Welsh Welcome for London Envoy
Carwyn Jones, the first minister of Wales, welcomed Ambassador Keiichi Hayashi for talks on the relationship between the two countries, according to a press release issued by the Welsh government on 26 April.
Jones commented that it was “a pleasure to welcome the ambassador to Wales as the Welsh government values greatly the long standing and deep rooted business and cultural links between Wales and Japan.
“Wales is the location for so many successful Japanese companies and we will continue to do all we can to help them grow and prosper, especially in difficult economic times such as these.
“Only last week, I officially opened Toyoda Gosei’s new site in south Wales that will eventually employ more than 500 people and I am keen to encourage further investment in Wales by Japanese companies.”
The Welsh government will be leading a trade mission to Japan in November. Wales is home to 50 Japanese-owned firms. Employing a total of some 8,000 people, the enterprises include Toyota, Sony, Panasonic and auto parts maker Calsonic Kansei.
Appraisal for Museum’s Oldest Western Clock
Japan has asked the British Museum to assess the historical value of its oldest existing Western clock, the Asahi Shimbun reported on 9 May.
The wind-up, brass clock was presented by a Spanish king to Tokugawa Ieyasu in 1611.
“We hope the clock will be confirmed valuable through the appraisal and will eventually be designated a national treasure”, said Hidekuni Ochiai, chief priest of Kunouzan Toushouguu shrine in Shizuoka, where the clock is displayed.
The assessment by the British Museum is part of the memorial project to mark the 400th anniversary of Ieyasu’s death in 2015. Two experts from the museum were set to visit Japan in May.
British Museum officials were intrigued because, for four centuries, the clock may have remained intact and as originally made, although like other similar antique clocks, it will have undergone repairs over the years in Western countries.
Ministers Agree on Internet Rules
A husband-and-wife team behind the hugely successful ethical clothing brand Howies is set to launch a new venture designing and making high-quality premium jeans to be sold in Japan and the UK, the London Press Service reported on 17 April.
David and Clare Hieatt believe they will be the only brand in the UK manufacturing its own denim products in its own factory.
“Our key focus will be to design and make great jeans for men, develop our own brand and, in the first year, sell via a catalogue and on-line through our website. However, the business will be set up for the wholesale market, which we will be targeting in the second to third year,” David said.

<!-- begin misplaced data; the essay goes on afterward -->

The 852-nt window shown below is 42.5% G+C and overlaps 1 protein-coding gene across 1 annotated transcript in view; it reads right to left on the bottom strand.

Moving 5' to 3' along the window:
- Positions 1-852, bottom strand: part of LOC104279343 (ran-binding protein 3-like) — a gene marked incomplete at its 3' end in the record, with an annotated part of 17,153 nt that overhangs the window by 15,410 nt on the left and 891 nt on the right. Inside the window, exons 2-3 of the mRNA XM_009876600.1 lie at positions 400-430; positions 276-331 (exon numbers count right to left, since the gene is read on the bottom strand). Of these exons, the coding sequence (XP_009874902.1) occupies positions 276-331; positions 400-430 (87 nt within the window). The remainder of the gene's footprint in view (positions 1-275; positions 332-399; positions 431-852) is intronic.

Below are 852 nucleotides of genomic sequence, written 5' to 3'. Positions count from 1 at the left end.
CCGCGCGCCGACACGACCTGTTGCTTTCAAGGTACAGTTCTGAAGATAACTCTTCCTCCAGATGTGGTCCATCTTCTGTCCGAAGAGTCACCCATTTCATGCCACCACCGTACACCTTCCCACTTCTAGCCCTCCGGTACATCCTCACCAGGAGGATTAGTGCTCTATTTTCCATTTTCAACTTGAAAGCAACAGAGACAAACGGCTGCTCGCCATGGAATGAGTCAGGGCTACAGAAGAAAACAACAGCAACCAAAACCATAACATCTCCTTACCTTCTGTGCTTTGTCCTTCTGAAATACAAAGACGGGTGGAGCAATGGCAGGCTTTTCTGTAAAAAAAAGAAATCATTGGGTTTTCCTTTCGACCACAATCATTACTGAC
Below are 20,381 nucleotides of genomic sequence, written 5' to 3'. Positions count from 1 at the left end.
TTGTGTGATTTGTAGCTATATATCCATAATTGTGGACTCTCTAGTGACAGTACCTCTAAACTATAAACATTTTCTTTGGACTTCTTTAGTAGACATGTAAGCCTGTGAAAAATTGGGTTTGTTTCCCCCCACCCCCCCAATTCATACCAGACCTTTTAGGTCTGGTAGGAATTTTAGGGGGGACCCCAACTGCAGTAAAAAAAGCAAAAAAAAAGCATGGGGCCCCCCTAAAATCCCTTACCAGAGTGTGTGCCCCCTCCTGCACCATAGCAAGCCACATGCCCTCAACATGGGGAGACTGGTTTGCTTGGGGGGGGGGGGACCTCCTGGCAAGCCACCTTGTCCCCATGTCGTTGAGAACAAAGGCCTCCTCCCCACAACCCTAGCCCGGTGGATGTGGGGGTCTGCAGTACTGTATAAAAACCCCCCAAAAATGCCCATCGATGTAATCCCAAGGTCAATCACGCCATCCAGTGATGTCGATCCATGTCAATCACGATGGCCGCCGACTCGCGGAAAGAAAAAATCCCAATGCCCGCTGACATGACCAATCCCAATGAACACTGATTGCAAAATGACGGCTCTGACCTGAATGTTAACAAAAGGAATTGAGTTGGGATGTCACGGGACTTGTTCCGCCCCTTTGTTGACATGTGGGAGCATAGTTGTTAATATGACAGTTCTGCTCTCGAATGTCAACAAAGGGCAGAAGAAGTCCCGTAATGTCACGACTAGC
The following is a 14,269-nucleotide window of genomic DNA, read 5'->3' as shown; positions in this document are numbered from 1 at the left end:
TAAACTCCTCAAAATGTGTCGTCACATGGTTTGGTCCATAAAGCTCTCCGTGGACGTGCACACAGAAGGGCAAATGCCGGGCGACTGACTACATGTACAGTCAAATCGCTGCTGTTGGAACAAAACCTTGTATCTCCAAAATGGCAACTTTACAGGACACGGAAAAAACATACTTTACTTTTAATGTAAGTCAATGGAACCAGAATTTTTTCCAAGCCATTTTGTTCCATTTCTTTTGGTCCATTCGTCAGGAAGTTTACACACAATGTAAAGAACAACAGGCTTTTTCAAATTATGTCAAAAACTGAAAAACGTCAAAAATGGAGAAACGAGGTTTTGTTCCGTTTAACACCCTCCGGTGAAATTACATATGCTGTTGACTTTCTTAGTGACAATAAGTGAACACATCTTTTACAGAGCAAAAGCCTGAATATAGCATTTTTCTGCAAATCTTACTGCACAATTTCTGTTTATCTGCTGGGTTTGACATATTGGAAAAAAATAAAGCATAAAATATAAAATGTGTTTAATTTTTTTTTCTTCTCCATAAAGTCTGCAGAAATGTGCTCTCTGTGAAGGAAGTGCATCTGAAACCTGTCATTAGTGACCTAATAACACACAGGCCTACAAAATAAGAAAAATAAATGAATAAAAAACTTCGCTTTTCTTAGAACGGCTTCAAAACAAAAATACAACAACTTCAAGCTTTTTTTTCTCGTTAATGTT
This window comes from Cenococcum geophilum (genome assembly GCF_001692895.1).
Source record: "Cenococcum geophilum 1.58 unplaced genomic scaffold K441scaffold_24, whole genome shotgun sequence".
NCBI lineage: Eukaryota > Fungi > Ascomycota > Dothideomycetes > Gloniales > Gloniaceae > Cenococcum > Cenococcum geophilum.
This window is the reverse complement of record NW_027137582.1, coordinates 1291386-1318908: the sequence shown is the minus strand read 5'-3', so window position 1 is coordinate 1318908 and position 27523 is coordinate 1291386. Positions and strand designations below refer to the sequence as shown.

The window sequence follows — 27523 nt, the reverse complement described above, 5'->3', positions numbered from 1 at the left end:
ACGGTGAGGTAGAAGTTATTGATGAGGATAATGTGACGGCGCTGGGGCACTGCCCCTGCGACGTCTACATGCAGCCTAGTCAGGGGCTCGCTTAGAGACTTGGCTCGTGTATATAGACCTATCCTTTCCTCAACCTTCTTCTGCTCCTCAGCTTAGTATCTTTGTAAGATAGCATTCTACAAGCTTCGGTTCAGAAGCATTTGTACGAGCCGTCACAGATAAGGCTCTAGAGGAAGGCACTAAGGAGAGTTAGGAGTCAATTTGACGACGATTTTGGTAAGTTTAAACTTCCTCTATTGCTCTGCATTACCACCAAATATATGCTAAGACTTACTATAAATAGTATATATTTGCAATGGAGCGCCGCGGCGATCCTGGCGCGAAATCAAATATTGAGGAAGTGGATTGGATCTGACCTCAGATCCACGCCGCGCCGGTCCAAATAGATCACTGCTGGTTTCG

The product will be a premium brand competing with the very best—while maintaining the Hieatts’ ethical standards—and will sell for £150–200 a pair and be aimed at top markets in London and Japan.
Ministers Agree on Internet Rules
Britain and Japan should promote internationally consistent rules on use of the Internet, the Nikkei reported on 4 May.
The statement, made by Secretary of State for Culture, Media and Sport Jeremy Hunt and Minister for Internal Affairs and Communications Tatsuo Kawabata, comes as countries propound different Internet policies.
They agreed to ensure internet freedom and to talk more about fighting intellectual property infringements. Kawabata called for early negotiations on an economic partnership agreement between Japan and the European Union, which Hunt supports.
Sir Bobby Gonged
Japan honoured Sir Bobby Charlton with the Order of the Rising Sun, Gold Rays with Rosette, media reported in early May.
The award was for “his outstanding contribution to promoting cultural exchange between Japan and the United Kingdom, and to the development of football in Japan”.
Sir Bobby supported Japan’s bid to jointly host the 2002 FIFA World Cup, for 20 years helped the Japanese FA develop football, and was involved in a match at Wembley last November for victims of the Great East Japan Earthquake.
Insurance Firm Fined
The UK’s Financial Services Authority has fined a European unit of Mitsui Sumitomo Insurance Co. about £3.3mn, the Mainichi Shimbun reported on 9 May.
The firm had failed to adopt appropriate risk-management measures, such as the appointment of people with adequate knowledge concerning the local insurance underwriting business as it expanded in Europe.